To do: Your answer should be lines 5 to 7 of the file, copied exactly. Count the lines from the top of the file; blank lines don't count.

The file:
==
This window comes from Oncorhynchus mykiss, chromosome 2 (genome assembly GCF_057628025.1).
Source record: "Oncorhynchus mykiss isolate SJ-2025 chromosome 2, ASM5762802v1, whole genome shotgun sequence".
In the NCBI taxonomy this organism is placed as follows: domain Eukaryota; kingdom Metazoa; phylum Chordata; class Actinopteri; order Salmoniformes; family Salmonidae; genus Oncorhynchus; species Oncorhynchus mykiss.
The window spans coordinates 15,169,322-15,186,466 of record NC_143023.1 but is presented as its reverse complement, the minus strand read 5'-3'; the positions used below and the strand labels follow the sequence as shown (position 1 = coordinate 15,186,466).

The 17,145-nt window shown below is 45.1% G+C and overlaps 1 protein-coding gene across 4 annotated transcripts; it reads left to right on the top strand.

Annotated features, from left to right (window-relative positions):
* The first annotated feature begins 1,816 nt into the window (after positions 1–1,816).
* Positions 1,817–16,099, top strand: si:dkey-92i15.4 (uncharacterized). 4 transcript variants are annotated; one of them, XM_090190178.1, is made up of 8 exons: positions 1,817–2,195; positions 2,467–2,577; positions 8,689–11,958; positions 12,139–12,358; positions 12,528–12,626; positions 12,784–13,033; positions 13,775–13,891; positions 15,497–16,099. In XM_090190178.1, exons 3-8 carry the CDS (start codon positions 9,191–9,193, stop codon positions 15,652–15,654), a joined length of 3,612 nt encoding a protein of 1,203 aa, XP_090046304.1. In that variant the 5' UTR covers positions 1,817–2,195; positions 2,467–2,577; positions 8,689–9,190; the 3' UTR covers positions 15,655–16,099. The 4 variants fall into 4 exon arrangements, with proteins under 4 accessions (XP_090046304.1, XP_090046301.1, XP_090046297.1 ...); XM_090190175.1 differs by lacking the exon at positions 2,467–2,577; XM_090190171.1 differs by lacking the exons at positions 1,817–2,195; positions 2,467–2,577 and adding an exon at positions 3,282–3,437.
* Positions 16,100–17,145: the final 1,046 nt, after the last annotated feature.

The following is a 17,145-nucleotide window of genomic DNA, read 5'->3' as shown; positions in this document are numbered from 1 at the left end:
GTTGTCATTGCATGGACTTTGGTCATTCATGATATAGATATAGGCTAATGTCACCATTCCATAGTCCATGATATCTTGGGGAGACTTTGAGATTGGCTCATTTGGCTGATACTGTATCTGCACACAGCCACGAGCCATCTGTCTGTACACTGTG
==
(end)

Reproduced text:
The 17,145-nt window shown below is 45.1% G+C and overlaps 1 protein-coding gene across 4 annotated transcripts; it reads left to right on the top strand.

Annotated features, from left to right (window-relative positions):
* The first annotated feature begins 1,816 nt into the window (after positions 1–1,816).